Property tax reform bill goes to conference committee

by | May 9, 2019 | Opinion

The Texas House of Representatives on May 1 passed Senate Bill 2, legislation proposing to bring property tax relief to homeowners, but the lower house slowed the bill’s momentum by tacking on 25 floor amendments.

If finally passed in the coming days, the legislation would lower the rollback rate for most local taxing authorities from 8 percent to 3.5 percent and 2 percent for school districts. The bill also allows local option elections on proposals to exceed rollback rates.

SB 2, like House Bill 1, the state budget bill, is now in the hands of a conference committee of five House members and five Senate members tasked with producing a final, agreed-to version. Meanwhile, all eyes are on the calendar and the clock as constitutional deadlines set in and the May 27 end of the session grows near.

Gov. Greg Abbott lauded the progress made on the property tax reform bill. “For too long, Texans have watched their property taxes skyrocket while being reduced to tenants of their own property. That is not the Texas way,” Abbott said.

“In the final days of the legislative session, I am confident this historic legislation, combined with additional reforms working their way through the system, will reach my desk where I will sign them into law. I look forward to working with Lt. Gov. Patrick, Speaker Bonnen and the entire Legislature to deliver lasting property tax relief to every Texan.”

Parties settle voting suit

Parties in the lawsuit LULAC v. Texas Secretary of State David Whitley and consolidated cases agreed to a settlement over Whitley’s Jan. 25 letter to county voter registrars.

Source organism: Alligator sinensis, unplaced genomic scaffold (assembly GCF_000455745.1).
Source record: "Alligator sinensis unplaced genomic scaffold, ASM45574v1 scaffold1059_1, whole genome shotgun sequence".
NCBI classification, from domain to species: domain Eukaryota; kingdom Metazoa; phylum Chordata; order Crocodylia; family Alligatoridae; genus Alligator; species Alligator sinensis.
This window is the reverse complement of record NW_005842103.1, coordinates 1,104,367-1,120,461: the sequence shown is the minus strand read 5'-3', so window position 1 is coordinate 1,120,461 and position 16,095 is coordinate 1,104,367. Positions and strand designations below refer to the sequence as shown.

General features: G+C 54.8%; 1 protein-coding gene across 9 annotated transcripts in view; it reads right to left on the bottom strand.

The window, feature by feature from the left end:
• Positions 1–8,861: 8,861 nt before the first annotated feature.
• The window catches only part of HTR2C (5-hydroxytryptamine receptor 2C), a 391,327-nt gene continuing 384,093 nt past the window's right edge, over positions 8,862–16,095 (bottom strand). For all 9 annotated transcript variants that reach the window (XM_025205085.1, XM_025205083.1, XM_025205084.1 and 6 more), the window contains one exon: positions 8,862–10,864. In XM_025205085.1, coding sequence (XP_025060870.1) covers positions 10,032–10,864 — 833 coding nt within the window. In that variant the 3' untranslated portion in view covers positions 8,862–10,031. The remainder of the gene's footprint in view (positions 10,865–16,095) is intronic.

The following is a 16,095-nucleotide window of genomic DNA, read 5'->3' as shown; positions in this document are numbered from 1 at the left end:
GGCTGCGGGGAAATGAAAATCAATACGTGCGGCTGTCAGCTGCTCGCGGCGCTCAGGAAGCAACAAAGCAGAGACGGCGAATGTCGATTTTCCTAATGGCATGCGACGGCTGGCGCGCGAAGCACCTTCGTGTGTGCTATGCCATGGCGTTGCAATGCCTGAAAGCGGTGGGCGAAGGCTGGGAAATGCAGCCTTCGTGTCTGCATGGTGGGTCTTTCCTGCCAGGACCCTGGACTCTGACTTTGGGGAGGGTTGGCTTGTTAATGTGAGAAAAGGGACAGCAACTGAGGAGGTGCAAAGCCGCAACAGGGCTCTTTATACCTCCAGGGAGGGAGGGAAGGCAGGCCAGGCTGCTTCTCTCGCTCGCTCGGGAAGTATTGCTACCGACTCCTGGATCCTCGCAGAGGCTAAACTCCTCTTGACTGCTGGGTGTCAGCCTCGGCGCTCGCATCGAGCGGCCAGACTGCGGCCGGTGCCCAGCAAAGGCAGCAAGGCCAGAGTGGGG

In an announcement released April 26, Whitley wrote, “Today’s agreement accomplishes our office’s goal of maintaining an accurate list of qualified registered voters while eliminating the impact of any list maintenance activity on naturalized U.S. citizens. I will continue to work with all stakeholders in the election community to ensure this process is conducted in a manner that holds my office accountable and protects the voting rights of eligible Texans.”

In his role as the state’s chief elections officer, Whitley wrote the letter directing registrars to identify and remove from voter rolls non-U.S. citizens registered to vote in Texas. That letter sparked the lawsuit.

Plaintiffs agreed to dismiss their claims and the Secretary of State’s office agreed to issue a new advisory notifying Texas counties on a revised process for identifying and removing non-U.S. citizens from the state’s voter rolls.

The Secretary of State’s office, in following the new process, will send to county voter registrars only the matching records of individuals who registered to vote before identifying themselves as non-U.S. citizens to the Texas Department of Public Safety when applying for a driver license or personal identification card.

House OKs marijuana bill 

HB 63, legislation lessening penalties for possession of an ounce or less of marijuana, won House approval on April 30, on a vote of 103-42.

If passed, the penalty for minor possession of marijuana would be a misdemeanor citation, like a traffic ticket. Authored by House Speaker Pro-tempore Joe Moody, D-El Paso, the bill drew support from both political parties.

Before a final vote was called in the House, Moody said in the course of a longer statement, “Members, 22 states and the District of Columbia have passed bills like this and the sky hasn’t fallen there. Whatever you think about Colorado-style legalization, this isn’t it.”